Cheapest Gasoline Since March Greets Memorial Day Drivers
Gasoline prices will be at the lowest level since March as U.S. drivers take to the highways this Memorial Day weekend, the traditional start of the summer driving season in the world’s largest energy-consuming country.
Pump prices have dropped for three weeks to an average $2.759 a gallon for regular gasoline, as of May 26, as crude oil prices collapsed, according to AAA, the nation’s biggest motoring organization. Consumers will be paying 13 percent more than a year ago, though prices are 30 percent less than in 2008, the year crude oil rose to a record $147 a barrel.
About 28 million people will be on road trips during the holiday, a jump of 5.8 percent from a year earlier and the first increase since 2005, according to AAA, which calculates the period over five days, from yesterday through Monday. Crude oil futures are down 14 percent on the New York Mercantile Exchange since May 3.
“We look forward to this weekend,” said Bill Compitello, senior director of petroleum supply at Wawa, Pennsylvania-based Wawa Inc., a gasoline retailer with 272 outlets in five states from New Jersey to Virginia. “The last few seasons people have been staying closer to home.”
Confidence among U.S. consumers increased in May to the highest level since March 2008 as Americans became more upbeat about job prospects. The Conference Board’s confidence index rose to 63.3, exceeding the highest estimate in a Bloomberg News survey, from a revised 57.7 in April, figures from the New York- based private research group showed.
“We’re expecting there to be a noticeable increase” in fuel demand beginning this weekend, said John Gamel, director of economic analysis for MasterCard Advisors, which publishes its SpendingPulse report on retail gasoline sales each week. “We have all the ingredients from a price perspective and some good news from the consumer confidence level, which all bodes well for the summer driving season.”
Gasoline futures have fallen 16 percent since May 3. Crude oil accounts for about 69 percent of what motorists pay at the pump, according to the Energy Department.
Prices may tumble further if more fuel cargoes arrive from Europe and Venezuela, adding to supply. Gasoline imports rose to 1.1 million barrels a day for the week ended May 21, a 10 percent increase from a year earlier, according to the Energy Department.
State-owned Petroleos de Venezuela SA announced that it’s selling cargoes of reformulated gasoline to the U.S. in May and June, said Andy Lipow, president of Lipow Oil Associates LLC in Houston, in a May 25 telephone interview.
“If those cargoes materialize, they will add to supply and pressure the New York Harbor market,” he said.
Gasoline inventories were 221.6 million barrels last week, 5.8 percent above the 5-year average, according to the department.
Inventories of the fuel are high and profit margins for refiners are “decent, so you can expect increased output,” said Phil Flynn, vice president of research at PFGBest in Chicago. “After the Memorial Day weekend, prices should come under pressure.”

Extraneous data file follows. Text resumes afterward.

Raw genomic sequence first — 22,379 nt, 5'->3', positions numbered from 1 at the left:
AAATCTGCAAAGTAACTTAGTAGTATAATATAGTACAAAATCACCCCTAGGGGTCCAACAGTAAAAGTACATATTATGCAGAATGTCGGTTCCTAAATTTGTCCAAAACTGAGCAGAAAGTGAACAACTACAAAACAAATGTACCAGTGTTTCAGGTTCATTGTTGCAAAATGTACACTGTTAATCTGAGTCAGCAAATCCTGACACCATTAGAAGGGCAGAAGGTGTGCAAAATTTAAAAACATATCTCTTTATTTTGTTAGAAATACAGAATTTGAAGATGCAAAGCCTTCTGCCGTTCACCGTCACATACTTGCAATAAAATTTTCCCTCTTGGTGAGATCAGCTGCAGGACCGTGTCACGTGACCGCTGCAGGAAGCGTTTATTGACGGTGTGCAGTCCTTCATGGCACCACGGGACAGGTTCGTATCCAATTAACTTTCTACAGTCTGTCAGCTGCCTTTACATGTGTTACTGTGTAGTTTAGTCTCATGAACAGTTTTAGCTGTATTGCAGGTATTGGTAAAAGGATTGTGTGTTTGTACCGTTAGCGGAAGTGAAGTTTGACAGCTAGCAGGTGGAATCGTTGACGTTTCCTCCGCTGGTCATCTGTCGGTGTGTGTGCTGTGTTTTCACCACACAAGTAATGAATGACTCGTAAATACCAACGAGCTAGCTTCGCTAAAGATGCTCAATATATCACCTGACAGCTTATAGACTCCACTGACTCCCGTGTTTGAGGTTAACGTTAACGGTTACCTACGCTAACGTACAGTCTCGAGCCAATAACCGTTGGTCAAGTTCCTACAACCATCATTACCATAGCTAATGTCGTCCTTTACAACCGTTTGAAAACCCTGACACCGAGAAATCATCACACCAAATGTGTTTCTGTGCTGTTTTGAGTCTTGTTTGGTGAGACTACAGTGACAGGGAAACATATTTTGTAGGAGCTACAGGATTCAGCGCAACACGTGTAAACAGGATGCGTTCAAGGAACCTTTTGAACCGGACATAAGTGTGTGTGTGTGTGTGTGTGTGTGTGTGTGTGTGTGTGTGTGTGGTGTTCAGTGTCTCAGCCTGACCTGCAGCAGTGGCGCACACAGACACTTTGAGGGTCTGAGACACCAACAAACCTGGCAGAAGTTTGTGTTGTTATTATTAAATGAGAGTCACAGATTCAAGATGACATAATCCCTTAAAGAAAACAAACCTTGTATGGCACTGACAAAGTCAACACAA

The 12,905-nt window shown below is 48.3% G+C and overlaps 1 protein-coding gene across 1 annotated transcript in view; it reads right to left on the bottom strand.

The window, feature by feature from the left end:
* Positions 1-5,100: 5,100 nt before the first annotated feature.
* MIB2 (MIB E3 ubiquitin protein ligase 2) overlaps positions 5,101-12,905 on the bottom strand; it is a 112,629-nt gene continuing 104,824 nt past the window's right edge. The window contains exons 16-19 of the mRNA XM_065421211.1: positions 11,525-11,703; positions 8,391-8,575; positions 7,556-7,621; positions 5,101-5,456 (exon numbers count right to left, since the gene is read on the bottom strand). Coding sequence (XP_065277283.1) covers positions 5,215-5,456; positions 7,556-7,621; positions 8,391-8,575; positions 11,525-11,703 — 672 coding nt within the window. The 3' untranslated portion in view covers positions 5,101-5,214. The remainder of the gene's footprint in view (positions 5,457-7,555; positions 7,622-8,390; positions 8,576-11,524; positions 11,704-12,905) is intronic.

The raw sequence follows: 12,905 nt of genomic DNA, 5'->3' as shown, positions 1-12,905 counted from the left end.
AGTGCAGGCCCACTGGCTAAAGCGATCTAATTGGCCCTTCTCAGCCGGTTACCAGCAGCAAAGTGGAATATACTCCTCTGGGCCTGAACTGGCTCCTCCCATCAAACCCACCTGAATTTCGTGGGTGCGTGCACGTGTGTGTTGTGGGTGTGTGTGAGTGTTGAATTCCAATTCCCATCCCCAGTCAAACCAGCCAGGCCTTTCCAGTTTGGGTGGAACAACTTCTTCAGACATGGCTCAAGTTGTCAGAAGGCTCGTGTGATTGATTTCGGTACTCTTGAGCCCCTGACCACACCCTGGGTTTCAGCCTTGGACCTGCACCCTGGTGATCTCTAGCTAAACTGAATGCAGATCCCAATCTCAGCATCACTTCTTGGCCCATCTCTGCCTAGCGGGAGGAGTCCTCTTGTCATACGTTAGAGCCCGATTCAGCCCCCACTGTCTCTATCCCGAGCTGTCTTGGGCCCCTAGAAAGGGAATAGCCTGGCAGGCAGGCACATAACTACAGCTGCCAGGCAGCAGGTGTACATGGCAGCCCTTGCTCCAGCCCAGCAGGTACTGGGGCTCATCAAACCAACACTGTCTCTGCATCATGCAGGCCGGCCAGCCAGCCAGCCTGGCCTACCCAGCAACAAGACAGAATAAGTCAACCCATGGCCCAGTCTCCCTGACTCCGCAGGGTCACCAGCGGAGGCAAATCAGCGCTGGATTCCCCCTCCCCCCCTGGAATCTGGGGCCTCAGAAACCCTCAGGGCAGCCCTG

The Energy Department predicted in a May 11 report that gasoline prices will average $2.94 a gallon from April through September, assuming average crude oil prices of $83.16 a barrel for the period. Crude oil has averaged $79.61 since April 1.
“If you asked us for our projection of summer gasoline prices next month, I know it will be lower than what we published in the May outlook,” Howard Gruenspecht, EIA’s deputy administrator, said in Washington on May 25. “You might drop 25 cents a gallon off of that price,” he said.
Trilby Lundberg, an independent gasoline analyst in Camarillo, California, said she had expected to fall another 5 to 10 cents from current levels until crude oil rebounded 8.4 percent the past two days.
“With today’s higher crude oil price, however, more than half the downward pressure on retail gasoline is effectively canceled,” she said.
Retail prices for gasoline dropped the most in the Midwest last week, falling 8 cents to an average of $2.76 a gallon, according to MasterCard. Consumers paid 4 cents less in the Central Atlantic states from the previous week, according to the MasterCard report.
Temperatures on Memorial Day are expected to reach 82 degrees Fahrenheit (28 Celsius) in New York, 79 in Chicago and 85 in Los Angeles, according to the National Weather Service.
While demand is contingent on the weather, gasoline consumption is typically high in the Northeast, “especially at the Jersey Shore, they just go gangbusters down there,” Compitello said.
Pump prices on the West Coast fell 3 cents last week, while a production disruption at BP Plc’s Carson, California, refinery may reduce supply, causing drivers to pay more.
“I don’t see much help for the consumer” in California, said Bob van der Valk, a fuel pricing analyst at 4Refuel Inc., a Canadian fuel-management company.
The Carson refinery, located near Los Angeles, is the second-largest plant in the state. “California will definitely feel an impact from the Carson refinery, because it’s an isolated market,” said Flynn. “Nationwide it won’t have any impact.”
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